Codicil to Will

Q. Please explain what a codicil is and what it can and cannot accomplish.

A. A codicil is a testamentary document that can effectively add to, alter, delete, revoke or republish a will. Just as much care and consideration should be given to codicils as the original will. The codicil is most often used to refer to an addition to the will, a change in beneficiaries, or a change in the personal representative. The attorney preparing the codicil will generally have to review the existing will in order to do a proper job in preparing a codicil.

A list of the items usually included in a codicil are as follows:

  • Name and residence (or city/county) of Testator;
  • Acknowledgment and identification of the existing will and existing codicils, if any;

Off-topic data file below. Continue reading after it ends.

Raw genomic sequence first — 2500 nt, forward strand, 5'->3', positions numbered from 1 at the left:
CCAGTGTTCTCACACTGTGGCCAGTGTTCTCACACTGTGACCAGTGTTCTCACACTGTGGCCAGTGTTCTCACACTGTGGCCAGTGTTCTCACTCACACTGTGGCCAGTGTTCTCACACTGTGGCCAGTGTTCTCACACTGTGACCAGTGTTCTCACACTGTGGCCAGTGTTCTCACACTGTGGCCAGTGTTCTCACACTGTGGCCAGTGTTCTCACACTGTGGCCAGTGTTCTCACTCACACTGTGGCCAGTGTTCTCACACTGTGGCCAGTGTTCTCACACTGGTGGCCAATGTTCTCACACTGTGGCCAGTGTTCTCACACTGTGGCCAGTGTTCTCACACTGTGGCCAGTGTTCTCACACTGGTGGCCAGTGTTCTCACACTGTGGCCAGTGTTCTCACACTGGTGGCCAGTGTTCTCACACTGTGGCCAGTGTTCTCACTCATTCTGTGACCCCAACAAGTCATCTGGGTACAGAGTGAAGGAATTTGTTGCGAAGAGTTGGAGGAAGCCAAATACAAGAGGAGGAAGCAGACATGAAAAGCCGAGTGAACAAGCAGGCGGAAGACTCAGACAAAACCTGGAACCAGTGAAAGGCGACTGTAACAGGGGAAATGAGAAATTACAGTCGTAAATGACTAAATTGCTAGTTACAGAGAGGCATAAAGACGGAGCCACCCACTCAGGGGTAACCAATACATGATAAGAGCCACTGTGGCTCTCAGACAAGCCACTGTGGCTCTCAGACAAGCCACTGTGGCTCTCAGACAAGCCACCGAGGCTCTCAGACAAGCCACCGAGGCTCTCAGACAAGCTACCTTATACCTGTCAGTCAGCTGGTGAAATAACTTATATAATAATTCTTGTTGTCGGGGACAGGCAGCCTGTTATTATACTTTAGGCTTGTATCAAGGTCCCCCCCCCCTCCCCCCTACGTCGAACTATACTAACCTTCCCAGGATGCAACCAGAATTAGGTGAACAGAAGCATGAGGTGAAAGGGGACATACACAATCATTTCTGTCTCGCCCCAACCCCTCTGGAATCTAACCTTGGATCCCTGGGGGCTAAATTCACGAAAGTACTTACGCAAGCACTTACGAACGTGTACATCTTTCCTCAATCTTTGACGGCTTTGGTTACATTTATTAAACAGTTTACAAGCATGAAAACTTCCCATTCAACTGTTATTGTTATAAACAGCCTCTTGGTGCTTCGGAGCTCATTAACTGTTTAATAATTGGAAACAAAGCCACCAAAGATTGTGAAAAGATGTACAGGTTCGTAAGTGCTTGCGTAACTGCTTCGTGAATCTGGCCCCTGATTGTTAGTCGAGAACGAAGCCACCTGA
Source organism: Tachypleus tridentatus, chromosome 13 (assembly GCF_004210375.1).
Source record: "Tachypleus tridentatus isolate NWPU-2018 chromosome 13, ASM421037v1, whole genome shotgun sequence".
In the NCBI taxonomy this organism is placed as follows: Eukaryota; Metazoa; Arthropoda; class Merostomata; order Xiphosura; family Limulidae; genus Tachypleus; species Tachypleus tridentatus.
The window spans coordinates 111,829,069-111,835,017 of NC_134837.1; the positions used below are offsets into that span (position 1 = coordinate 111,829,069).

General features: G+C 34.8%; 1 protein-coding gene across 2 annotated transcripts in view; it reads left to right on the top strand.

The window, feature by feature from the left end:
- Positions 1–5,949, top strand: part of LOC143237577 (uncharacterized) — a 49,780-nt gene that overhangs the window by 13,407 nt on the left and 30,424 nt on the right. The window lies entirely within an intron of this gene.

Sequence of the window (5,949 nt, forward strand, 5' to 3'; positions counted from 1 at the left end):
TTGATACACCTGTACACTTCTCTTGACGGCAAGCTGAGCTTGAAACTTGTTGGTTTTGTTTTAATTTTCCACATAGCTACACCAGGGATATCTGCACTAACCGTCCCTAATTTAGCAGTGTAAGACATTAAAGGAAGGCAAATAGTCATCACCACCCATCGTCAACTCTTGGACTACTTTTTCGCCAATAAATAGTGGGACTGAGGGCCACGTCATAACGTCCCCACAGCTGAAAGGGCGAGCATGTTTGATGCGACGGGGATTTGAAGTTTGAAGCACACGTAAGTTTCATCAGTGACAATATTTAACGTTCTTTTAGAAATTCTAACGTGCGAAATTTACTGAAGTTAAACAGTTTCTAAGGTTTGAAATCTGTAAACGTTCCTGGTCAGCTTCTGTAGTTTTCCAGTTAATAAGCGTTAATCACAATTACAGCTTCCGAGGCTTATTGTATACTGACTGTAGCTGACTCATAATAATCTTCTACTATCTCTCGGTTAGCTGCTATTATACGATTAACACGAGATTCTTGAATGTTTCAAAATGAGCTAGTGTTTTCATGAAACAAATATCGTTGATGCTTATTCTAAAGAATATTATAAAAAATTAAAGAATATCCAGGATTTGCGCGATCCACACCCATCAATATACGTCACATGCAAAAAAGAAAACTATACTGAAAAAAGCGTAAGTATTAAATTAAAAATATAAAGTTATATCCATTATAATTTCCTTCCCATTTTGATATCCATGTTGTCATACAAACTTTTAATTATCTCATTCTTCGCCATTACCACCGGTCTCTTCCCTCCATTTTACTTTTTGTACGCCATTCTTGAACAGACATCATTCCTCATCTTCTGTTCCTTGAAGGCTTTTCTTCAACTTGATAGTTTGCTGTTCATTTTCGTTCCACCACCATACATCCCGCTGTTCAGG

• Acknowledgment of codicil as “first” codicil, “second” codicil, etc.;
  • Identification of page, paragraph, or line(s) in will that need to be changed;
  • Specification or description of the modification of will or prior codicils, if any;
  • Acknowledgment of revocation of prior codicils, if any;
  • Signature of Testator;
  • Proper witnessing;
  • Notary (for self-proving wills).

Codicils, of course, have the same general requirements of a will in that they must be in writing, properly witnessed, and the testator of sound mind, capable of understanding the instrument he executed.

A common practice for those persons who have lived in another state is to have a codicil prepared, thereby republishing their existing will and changing their legal residence to Washington and having the codicil notarized (self-proving), so that out-of-state witnesses need not be involved in proving the will. 

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